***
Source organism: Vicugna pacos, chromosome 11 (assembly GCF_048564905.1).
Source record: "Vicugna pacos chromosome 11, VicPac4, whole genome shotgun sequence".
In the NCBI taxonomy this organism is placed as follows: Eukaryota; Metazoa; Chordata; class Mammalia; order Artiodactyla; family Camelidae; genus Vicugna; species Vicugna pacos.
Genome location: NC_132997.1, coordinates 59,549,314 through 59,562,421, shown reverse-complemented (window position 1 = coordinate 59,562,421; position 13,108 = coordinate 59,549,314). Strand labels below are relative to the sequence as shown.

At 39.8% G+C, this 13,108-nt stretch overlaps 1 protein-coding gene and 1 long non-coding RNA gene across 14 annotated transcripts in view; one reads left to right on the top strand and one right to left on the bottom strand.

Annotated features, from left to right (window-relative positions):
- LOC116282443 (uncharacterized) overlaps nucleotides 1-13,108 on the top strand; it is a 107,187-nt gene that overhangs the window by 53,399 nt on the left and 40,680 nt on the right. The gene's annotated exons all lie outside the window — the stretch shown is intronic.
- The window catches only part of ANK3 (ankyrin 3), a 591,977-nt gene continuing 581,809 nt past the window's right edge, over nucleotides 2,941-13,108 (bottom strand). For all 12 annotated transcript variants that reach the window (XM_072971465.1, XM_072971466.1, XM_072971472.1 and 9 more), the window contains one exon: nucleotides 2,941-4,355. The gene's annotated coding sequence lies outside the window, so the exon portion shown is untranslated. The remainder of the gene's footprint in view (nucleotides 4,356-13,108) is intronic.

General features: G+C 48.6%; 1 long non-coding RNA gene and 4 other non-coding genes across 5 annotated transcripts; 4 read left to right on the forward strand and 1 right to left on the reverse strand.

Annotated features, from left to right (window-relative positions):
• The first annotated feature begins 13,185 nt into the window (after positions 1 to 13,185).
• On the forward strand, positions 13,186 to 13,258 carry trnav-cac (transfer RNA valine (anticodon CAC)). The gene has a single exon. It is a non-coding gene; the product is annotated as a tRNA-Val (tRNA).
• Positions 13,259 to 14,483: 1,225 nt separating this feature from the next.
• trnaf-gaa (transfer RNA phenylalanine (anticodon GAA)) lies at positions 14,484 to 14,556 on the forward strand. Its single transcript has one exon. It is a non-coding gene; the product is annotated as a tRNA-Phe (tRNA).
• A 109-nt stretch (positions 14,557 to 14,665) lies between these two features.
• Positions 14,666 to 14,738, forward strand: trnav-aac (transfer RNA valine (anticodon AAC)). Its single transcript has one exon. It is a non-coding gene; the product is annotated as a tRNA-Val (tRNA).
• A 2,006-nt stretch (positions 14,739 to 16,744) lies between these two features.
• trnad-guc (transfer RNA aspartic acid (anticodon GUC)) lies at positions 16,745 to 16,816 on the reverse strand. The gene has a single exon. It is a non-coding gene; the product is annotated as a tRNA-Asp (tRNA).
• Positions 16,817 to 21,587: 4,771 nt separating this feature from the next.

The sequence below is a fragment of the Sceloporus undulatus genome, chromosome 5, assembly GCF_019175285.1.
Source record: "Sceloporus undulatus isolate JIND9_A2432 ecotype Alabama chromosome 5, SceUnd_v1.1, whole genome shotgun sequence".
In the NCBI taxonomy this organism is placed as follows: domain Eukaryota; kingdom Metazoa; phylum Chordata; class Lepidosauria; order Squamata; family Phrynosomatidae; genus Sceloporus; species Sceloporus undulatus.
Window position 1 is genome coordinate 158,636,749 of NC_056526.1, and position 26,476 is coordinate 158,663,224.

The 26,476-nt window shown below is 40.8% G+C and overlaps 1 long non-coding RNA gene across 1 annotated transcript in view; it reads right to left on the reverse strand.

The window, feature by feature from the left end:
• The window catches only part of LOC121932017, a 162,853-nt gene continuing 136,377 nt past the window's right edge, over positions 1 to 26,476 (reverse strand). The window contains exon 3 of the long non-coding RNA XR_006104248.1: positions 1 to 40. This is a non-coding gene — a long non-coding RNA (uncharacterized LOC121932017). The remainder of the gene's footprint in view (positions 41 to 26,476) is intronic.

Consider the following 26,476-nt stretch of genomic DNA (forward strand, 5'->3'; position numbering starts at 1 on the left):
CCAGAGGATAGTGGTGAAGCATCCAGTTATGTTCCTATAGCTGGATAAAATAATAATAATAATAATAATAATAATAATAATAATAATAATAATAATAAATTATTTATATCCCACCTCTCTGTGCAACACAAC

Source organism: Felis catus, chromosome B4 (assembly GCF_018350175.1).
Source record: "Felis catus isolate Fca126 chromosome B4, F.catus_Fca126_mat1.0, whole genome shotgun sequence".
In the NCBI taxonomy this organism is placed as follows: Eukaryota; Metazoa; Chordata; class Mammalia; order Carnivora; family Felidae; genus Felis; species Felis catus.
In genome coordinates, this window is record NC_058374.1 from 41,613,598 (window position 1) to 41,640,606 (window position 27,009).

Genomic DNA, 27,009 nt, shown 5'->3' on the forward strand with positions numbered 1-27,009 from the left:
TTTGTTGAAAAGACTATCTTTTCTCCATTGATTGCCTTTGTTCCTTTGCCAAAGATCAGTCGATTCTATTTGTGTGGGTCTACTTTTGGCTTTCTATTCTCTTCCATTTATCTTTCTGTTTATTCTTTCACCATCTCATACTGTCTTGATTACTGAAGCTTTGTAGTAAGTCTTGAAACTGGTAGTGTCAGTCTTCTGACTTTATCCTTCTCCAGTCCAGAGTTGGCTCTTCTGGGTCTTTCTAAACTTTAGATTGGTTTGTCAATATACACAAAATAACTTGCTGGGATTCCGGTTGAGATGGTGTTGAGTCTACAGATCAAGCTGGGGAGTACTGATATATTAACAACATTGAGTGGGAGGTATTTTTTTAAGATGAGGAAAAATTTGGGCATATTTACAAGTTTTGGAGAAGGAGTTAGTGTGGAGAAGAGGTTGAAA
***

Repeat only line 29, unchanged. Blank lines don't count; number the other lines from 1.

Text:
Source organism: Felis catus, chromosome B4 (assembly GCF_018350175.1).